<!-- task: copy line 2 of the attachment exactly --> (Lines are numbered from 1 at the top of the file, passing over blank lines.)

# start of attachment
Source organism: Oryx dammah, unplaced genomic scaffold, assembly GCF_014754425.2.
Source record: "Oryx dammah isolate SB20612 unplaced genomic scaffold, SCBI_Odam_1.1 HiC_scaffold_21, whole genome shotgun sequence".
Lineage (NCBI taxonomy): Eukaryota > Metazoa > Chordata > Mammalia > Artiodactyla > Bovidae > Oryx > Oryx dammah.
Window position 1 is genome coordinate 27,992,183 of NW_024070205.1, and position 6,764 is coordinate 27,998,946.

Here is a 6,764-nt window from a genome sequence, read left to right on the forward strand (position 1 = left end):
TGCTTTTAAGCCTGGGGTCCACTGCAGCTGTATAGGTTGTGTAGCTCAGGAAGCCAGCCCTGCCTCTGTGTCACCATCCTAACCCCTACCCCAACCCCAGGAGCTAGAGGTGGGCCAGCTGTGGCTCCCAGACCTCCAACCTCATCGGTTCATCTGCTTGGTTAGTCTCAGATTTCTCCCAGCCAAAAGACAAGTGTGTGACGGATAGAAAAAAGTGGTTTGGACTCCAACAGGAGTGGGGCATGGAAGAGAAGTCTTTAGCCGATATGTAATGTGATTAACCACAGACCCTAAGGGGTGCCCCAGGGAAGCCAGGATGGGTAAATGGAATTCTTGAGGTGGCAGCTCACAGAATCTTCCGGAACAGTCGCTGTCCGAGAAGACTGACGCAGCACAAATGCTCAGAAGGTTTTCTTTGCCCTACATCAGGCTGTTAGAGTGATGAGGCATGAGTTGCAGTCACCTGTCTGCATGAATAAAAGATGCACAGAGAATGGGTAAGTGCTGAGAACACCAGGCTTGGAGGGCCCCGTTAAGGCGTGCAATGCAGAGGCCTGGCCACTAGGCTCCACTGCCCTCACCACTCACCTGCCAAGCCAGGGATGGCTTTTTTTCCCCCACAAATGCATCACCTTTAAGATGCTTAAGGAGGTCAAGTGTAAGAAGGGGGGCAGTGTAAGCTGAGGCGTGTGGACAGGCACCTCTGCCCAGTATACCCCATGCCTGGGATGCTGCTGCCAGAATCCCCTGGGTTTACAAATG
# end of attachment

Source record: "Oryx dammah isolate SB20612 unplaced genomic scaffold, SCBI_Odam_1.1 HiC_scaffold_21, whole genome shotgun sequence".